Ferrari Vibration GT Cockpit 458 Italia Edition

Ferrari Vibration GT Cockpit 458 Italia Edition

Written by Dave Gamble on 8/15/2012 for 360  
More On: Ferrari Vibration GT Cockpit 458 Italia Edition
We recently had a chance to sit down and try Thrustmaster’s new Xbox-compatible steering system, the Ferrari Vibration GT Cockpit 458 Italia Edition. That lofty title is every bit as difficult to type as it is to say, so we’re going to hereafter refer to it as the Ferrari 458 Cockpit. So, what’s the big deal with the Ferrari Cockpit? Well, it is the latest offering in what is quickly becoming a stable of Ferrari-licensed controllers from Thrustmaster. This latest entry, in typical Thrustmaster fashion, fills a market niche that no other manufacturer has been able to adequately address.

That niche is, of course, the need for a quality racing wheel for the Xbox. While the PC and PS3 markets are crowded with very capable units, the Xbox crowd has had to get by with low-end steering wheels that simply could not live up to the promise of quality titles such as Forza Motorsport and F1 2011. If the brief time we had to use the Ferrari 458 Cockpit is any indication, that gap has been quite capably filled.

You might be wondering what is implied by the word “cockpit.”  In this case. “cockpit” refers to the clever realization by Thrustmaster’s product design group that most console gamers are not sitting at a sturdy desk or table when they sit down to run a few laps on their favorite Xbox racing title. Rather, they are sitting on a sofa or chair in front of the TV. Beyond that, many of the current racing wheels designed for console play are designed such that they sit on the player’s legs, a design that does not adequately provide support for the wheel when the racing gets heated. With the Thrustmaster cockpit, that is no longer the case.


The cockpit is comprised of a hefty floor unit that not only contains the brake and accelerator pedals but also acts as a base to support an aluminum steering column of sorts, which in turn supports the steering wheel. The steering column collapses into the base to make the entire cockpit easier to store when not in use. The base even has a carrying handle built into it to make it easier to carry around when it is in its folded storage position.

While we look forward to receiving a review unit to allow us the opportunity to provide a far more in-depth review, for now we can share our impressions of the wheel based on a half hour of usage at Thrustmasters recent press gathering in San Francisco. The event was held at the Ferrari store at Union Square in downtown San Francisco, a fitting location given the Ferrari licensing of the new wheel. Besides the new Xbox wheel, Thrustmaster also had a VRX iMotion 3D Full Motion Racing Simulator on hand to show off the capabilities of their F1 Integral force feedback wheel in a very high-end setting. As much as we wanted to spend our entire allotment of play time bouncing around on iRacing’s Mosport track enjoying the three-monitor, 3D setup, it was the Ferrari Cockpit that we were there to try out.

And try it out we did! Thrustmaster had set up a number of the new cockpits with various racing titles to try out, but the setup that caught our eye was the side-by-side pair of wheels attached to a pair of Xboxs running Codemaster’s F1 2011 in head-to-head competition. We would like to be able to say that it was the challenge of racing head-to-head with a live player that first attracted us to that particular opportunity, but that would only be half of the story. The other half of the story is that Thrustmaster had populated the press event with a number of attractive models. And by “models” we mean “pretty girls,” not cars. When one of the gals challenged us to a race, who were we to decline?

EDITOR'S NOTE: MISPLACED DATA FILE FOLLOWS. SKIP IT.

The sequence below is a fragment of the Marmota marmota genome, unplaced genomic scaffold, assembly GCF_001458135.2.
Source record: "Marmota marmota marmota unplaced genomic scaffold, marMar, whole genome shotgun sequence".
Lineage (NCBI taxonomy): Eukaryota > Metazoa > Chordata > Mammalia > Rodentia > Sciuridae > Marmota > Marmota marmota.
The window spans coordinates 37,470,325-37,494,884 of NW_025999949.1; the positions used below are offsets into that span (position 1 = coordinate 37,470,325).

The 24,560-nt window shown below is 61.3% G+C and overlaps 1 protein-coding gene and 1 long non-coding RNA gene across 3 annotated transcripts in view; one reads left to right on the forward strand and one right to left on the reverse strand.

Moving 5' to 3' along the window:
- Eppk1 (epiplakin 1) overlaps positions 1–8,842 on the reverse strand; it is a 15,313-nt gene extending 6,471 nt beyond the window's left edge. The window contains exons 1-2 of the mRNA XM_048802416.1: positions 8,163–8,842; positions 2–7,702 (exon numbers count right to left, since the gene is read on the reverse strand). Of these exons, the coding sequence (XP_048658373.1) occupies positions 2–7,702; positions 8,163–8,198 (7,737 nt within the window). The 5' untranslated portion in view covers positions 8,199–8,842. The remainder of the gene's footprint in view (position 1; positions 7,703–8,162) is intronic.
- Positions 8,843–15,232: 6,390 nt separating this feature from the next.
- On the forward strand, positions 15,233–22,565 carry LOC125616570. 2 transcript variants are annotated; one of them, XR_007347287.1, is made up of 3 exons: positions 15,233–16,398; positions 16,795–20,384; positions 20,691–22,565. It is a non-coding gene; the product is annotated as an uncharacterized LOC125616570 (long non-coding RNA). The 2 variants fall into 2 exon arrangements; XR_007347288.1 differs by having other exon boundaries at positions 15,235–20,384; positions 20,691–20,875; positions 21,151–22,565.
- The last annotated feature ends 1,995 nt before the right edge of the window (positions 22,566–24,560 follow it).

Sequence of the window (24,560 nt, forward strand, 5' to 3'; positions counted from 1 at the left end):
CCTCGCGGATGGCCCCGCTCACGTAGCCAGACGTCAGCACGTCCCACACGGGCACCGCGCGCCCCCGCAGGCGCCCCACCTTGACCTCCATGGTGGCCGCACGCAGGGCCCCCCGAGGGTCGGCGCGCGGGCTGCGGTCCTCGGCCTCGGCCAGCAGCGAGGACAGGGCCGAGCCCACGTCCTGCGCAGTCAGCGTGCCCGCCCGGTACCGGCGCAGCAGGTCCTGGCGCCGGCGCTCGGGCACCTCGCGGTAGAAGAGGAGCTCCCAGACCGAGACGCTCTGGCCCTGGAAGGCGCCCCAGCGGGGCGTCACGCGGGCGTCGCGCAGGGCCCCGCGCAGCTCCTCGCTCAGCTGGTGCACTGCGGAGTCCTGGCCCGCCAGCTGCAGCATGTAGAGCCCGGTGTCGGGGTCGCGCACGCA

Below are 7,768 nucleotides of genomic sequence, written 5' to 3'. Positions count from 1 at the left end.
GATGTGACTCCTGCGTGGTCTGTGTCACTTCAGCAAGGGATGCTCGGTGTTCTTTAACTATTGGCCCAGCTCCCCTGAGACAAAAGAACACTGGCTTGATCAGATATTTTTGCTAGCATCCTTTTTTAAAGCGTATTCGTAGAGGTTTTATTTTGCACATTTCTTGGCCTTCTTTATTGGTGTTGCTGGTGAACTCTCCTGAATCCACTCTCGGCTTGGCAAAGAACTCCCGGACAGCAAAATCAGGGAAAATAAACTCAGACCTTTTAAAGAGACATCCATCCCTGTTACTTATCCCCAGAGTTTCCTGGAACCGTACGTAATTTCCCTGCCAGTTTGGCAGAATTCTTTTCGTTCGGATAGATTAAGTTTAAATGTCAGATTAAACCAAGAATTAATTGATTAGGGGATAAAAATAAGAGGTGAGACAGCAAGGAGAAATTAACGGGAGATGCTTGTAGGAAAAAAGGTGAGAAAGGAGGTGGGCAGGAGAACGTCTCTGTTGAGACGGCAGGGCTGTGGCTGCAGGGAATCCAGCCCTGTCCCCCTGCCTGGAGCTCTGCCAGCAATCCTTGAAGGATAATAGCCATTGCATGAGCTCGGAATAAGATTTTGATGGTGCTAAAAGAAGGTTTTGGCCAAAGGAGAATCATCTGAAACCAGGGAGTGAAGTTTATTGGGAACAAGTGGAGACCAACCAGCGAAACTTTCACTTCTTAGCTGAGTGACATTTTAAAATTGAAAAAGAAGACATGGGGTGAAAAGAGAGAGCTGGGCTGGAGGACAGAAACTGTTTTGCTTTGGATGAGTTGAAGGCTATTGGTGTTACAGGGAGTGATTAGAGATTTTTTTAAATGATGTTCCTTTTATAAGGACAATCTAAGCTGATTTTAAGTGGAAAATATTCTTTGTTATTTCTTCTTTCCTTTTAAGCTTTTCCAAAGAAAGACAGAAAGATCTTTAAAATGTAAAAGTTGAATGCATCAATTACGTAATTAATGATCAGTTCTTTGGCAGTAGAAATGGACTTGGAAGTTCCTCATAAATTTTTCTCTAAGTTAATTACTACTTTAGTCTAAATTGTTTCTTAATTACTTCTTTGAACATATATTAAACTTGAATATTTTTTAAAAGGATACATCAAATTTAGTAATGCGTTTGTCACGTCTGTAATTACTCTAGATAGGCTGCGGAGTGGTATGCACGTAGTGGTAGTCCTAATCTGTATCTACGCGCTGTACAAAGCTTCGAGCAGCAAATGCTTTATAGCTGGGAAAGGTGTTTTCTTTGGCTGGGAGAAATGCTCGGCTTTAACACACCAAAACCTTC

Our first impression of the cockpit was that the degree to which it could be customized to fit our personal preferences for the positions of the wheel and pedals was excellent. In fact, it was far easier to find a comfortable racing position with the cockpit than it is to do so with a wheel attached to a desk. The wheel itself was comfortable in our hands and the buttons fell readily under our thumbs. The wheel felt substantial in our hands, but it would never be mistaken for the feel of the larger, more robust wheels like the F1 Integral 500. That is to be expected, of course, as the Ferrari 458 Cockpit is targeted at a much more casual user and at a much lower price. That said, the lack of true force feedback in the cockpit somewhat dampened our enthusiasm as we consider good force feedback to be vital to allowing the player to truly feel as one with the simulated car.

We drove a few laps of racing with the pretty model, but truth be told we didn’t find her to provide much in the way of competition. Great company, yes. Great racing? No. That problem was soon resolved, though. As we were sitting in front of the controller wondering who would step up to the plate to provide us with a good race, the event organizer came by with a solution to this dilemma in the form of Mr. Oriol Servia, professional IndyCar driver. You may have heard of Mr. Servia: he finished fourth in the 2012 Indianapolis 500.  And he wanted to race!

As you can imagine, this was a bit more competition than we had been hoping for. After all, what chance would we have against a guy that makes his living in one of the most competitive auto racing series in the world?  Somewhere between ‘little’ and ‘none’ was our first thought, but maybe....